New ranger takes over in Tusayan
Angela Parker brings 29 years of experience to her new role
TUSAYAN, Ariz. - Tusayan's new District Ranger, Angela Parker, brings a wealth of experience with her as she takes over her new job on the border of the Grand Canyon National Park. Parker transferred to Tusayan from Portola, Calif., where she worked for the Plumas National Forest for four years. She has worked for the Forest Service, in various roles, for 29 years. Parker replaced former Tusayan District Ranger Rick Stahn.
"I'm really, really excited to be here, working with the National Park and all the people that are interested in the Kaibab National Forest," Parker said.
She said the role of the Tusayan District Ranger is that of a project manager, dealing with paperwork on a daily basis, meeting with Native American tribes and National Park Service officials, to acting as an agency administrator when it comes to fires within the district and helping with fun events as well, such as public appearances from Smokey the Bear. Zoned with the Williams Ranger District, there are currently around 20 employees based out of the Tusayan office, with another eight based in Williams.
"Very interestingly enough, the first day I arrived here we had a lightning storm, which sparked a fire," Parker said. "It started what we called the Ruby Complex. I worked with the National Park Fire Management and the Forest Service Fire Management to manage fires both on the Forest Service side and also the National Park side. It was really a good experience because I got to meet people right away and really establish a good working partnership early on."
Parker said the Tusayan Ranger District would be working on a number of important projects in the coming months, including fire management.
"We're looking at how we deal with fires now to reduce any of the fire hazards that we have out in the forest and around the area," Parker said. "Another item that we have coming up is the Travel Management environmental analysis that we have right now. That's recently been signed and it's going through the appeal process right now. As soon as we get the go-ahead, we get through the appeal process, we'll be implementing that Travel Management plan."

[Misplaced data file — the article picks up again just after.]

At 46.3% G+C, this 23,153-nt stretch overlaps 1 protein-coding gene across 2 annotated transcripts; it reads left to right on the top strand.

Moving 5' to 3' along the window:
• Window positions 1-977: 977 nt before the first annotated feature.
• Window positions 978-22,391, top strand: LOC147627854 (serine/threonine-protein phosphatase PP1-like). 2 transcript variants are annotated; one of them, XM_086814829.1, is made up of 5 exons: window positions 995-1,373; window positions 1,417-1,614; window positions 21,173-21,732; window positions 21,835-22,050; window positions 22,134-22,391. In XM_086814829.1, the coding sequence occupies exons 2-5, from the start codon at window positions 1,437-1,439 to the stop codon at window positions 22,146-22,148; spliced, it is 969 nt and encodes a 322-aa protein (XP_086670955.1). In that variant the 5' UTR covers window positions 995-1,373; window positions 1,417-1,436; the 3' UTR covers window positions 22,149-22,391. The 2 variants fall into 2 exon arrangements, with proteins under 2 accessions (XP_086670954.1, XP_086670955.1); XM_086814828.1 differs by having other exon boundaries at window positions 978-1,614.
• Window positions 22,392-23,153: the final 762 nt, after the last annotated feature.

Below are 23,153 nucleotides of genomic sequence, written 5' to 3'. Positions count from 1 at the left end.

Some of the concerns over the Travel Management plan include questions regarding big game retrieval and dispersed camping, Parker said.
"I think what we're going to allow under this management plan is, if a person is able to shoot an elk and they need to go in, travel in, they'll be able to travel in one of these off road situations to retrieve that elk," Parker said. "The other thing that we have is dispersed camping. There's still going to be dispersed camping allowed in pre-existing dispersed camping areas."
Forest Service officials are also currently working on an environmental impact statement in regards to potential uranium mining in the area.
"We're beginning the process of an environmental impact statement for exploratory drilling to see if they can even find any uranium out there," Parker said. "There are claims in the forest already and they want to come in and do exploratory drilling. Each exploratory drill site would have an environmental impact statement associated with it. We're just beginning those processes now. We've had requests from the mining companies to move that forward."
Besides being an avid hiker, mountain biker and cross-country skier, Parker also enjoys volunteer work. She's introduced herself to a number of the area's organizations, such as the local Rotary Club.
"I enjoy volunteering, I enjoy helping the community," Parker said.
She encouraged anyone who may have concerns or questions to give her a call at the ranger station at (928) 638-2443.
"I think one of the primary things for me, working as a district ranger, my foremost goal is keeping people safe and making sure the employees are safe in all the work they do out there," Parker said. "We do a lot that involves dangerous work."
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